You can homeschool and work full time. Trust me. I’ve been there and done that. In fact, that is how we started our homeschooling journey.
I never planned to homeschool my children. Growing up I wanted to go to law school and planned to send my kids to private school. God had other plans and I’m so glad that He did.
When my son started showing interest in learning, I was working full time outside the home.
It wasn’t possible at the time for me to quit work and stay home. However, I knew I wasn’t ready for him to go to school, so I decided to homeschool him.
At the time, in the state of Maine, kids didn’t have to be enrolled in school until the age of 7. Since my son was 5, I didn’t have to send him to school or even notify the state that I was homeschooling him.
This took a bit of pressure off of me since I was beginning something that I hadn’t ever planned to do. Homeschool.
6 Steps to Homeschool and Work Full Time
Homeschooling and working full time require a bit of a different planning process because there are additional facts to consider before you begin.
- Determine child care
The greatest challenge you’ll have when you choose to homeschool young children and work full time is determining child care.
Depending on you and your spouse’s work, one of you could switch your work schedules to ensure that one parent is always at home while the other is working.
This could put a strain on your family for a time but is a great option as both parents can be part of the homeschooling journey and spend quality time with the kids.
When my children were young, they were enrolled in daycare until I was able to work from home. Other options to consider are grandparents, fellow homeschool families, neighbors, and babysitters/nannies.
- Consider work schedules
Homeschooling while working outside the home will require that you create a homeschool schedule around your work schedule(s).
You’ll need to consider both your work schedule and your spouse’s work schedule before making homeschool plans.
On the days my husband had off, I found it best to schedule that as one of our off days as it was distracting for my kids since they wanted to spend time with their dad.
Another option would be to have your spouse become part of your homeschool day or take the kids on field trips together!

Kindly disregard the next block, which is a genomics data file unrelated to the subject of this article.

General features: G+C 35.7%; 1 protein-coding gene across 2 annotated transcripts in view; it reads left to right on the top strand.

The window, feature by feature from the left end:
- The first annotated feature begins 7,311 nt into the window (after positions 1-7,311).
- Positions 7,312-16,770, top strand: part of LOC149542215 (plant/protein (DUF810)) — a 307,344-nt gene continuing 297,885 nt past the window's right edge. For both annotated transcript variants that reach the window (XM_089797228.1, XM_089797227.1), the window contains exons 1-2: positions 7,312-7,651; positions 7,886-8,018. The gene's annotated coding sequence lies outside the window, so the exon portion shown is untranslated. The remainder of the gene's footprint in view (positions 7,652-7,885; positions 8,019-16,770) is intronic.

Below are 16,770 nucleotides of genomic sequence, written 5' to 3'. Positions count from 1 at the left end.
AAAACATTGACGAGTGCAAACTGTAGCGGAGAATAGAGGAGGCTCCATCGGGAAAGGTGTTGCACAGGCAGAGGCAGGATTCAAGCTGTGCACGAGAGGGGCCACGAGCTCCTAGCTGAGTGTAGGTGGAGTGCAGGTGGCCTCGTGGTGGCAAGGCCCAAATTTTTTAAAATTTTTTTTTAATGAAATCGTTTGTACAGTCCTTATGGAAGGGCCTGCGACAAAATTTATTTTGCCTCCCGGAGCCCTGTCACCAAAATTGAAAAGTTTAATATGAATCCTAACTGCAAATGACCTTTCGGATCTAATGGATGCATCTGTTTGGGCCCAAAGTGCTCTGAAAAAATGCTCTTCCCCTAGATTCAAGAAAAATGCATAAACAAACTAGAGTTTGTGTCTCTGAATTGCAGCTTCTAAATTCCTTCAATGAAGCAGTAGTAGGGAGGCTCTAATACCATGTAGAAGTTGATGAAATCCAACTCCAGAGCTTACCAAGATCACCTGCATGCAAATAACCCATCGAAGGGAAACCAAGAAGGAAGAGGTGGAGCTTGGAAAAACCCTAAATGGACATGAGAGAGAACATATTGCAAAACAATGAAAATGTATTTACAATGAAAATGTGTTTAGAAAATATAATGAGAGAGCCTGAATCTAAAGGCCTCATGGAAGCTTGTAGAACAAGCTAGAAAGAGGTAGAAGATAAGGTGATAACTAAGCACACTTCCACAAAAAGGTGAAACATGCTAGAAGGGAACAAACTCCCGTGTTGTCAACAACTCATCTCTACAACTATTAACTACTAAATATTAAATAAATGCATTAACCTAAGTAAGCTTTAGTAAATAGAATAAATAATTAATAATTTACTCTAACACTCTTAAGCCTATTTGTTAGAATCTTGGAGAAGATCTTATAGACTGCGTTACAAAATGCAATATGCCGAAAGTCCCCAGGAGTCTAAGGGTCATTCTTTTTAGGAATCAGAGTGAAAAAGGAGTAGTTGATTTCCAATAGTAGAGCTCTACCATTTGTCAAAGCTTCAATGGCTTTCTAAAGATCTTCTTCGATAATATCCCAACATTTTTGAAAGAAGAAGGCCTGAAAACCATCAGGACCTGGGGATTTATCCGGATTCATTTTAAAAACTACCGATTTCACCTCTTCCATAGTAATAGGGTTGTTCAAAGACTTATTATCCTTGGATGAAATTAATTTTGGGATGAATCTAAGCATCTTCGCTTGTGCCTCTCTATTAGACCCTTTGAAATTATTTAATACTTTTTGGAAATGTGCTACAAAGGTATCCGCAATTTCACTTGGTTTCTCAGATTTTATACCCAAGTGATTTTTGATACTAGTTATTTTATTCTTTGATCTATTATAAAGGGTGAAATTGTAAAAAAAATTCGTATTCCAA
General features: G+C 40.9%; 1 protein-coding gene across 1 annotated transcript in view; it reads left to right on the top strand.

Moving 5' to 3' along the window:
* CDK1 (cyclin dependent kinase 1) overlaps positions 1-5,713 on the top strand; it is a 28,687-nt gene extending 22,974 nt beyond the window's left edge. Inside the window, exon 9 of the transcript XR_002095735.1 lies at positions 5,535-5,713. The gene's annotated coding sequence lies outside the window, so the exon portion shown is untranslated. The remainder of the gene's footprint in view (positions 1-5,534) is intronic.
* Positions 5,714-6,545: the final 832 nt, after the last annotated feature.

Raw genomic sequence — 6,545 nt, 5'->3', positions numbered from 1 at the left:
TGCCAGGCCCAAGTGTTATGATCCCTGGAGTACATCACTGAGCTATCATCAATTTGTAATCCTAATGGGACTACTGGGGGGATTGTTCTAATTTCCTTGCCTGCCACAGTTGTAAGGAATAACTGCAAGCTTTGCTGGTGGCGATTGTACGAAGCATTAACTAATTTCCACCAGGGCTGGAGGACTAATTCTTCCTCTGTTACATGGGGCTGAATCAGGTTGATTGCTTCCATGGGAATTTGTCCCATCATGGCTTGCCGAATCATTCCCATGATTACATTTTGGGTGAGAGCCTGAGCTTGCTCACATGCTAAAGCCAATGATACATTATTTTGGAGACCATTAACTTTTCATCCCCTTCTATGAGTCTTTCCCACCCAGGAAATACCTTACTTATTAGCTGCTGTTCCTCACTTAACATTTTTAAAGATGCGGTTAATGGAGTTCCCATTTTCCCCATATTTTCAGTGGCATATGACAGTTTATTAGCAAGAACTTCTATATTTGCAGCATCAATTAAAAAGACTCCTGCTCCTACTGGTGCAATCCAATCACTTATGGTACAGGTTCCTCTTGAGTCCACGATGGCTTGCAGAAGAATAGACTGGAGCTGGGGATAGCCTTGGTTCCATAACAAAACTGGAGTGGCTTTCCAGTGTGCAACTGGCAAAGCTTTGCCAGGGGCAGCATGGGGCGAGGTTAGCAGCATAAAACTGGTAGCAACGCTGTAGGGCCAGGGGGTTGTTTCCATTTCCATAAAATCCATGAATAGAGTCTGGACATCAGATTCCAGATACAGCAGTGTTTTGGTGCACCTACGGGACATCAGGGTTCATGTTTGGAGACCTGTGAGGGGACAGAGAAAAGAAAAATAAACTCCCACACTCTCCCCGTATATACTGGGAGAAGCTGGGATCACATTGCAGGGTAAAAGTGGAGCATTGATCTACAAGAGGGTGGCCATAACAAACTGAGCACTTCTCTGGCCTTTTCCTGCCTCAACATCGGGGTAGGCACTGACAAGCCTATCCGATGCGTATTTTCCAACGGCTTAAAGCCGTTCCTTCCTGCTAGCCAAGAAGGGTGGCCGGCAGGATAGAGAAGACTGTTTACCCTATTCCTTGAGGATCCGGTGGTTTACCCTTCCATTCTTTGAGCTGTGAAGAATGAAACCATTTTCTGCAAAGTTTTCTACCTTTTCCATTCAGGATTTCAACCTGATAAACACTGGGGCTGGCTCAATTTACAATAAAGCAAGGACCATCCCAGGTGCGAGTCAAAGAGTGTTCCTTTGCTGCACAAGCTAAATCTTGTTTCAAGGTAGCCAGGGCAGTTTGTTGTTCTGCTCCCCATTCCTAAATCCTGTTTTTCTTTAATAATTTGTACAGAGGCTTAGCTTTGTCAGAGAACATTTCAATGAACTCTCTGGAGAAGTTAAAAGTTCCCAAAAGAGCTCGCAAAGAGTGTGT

- Choose curriculum
When working outside the home and homeschooling your children, choosing a curriculum may mean that you don’t get to use the resources you’d like to.
I don’t love textbooks, but when I homeschooled and worked full time, that is what we used. They are my least favorite resource for educating children, but at the time it was the best option for our situation.
Now that online learning has exploded, this is a great option for parents that work full time and homeschool. It doesn’t require a lot of planning from you and most of the time your children can complete the lessons on their own.
- Create a homeschool schedule
The beauty of homeschooling is the flexibility that it provides. Creating a homeschool schedule when you work outside the home can be a bit challenging, but only if you don’t think outside the box.
Your homeschool schedule can be unique to your family. That means that you can homeschool at night, on the weekends, on your days off, during vacation or before/after your workday.
Learning doesn’t just happen Monday through Friday from 9 am to 3 pm. Your kids are learning 24/7/365. Whether or not lessons have been planned for them.
Create a homeschool schedule that works for you. Don’t worry about what you think it should look like. Or what another homeschool family’s schedule is.
- Determine a consistent planning time
Whether you decide to use textbooks, unit studies or create your own curriculum, you will need time to plan.
For some, it may be an hour a week. Others need one day a month. Some take one weekend a year.
Your homeschool planning time can consist of grading, lesson plan creation, checking up on online learning, putting together field trips, etc.
When I worked full time outside the home, I spent a few hours a week putting together the next week’s homeschooling.
- Make a homeschool budget
One of the biggest concerns for new homeschool families is how expensive homeschooling is. In truth, homeschooling is actually cheaper than a public or private school in many ways.
Choosing to homeschool and work full time is a big decision. It will be challenging and exhausting at times. However, it is possible.
Despite the challenges and exhaustion, it will be worth it. I promise.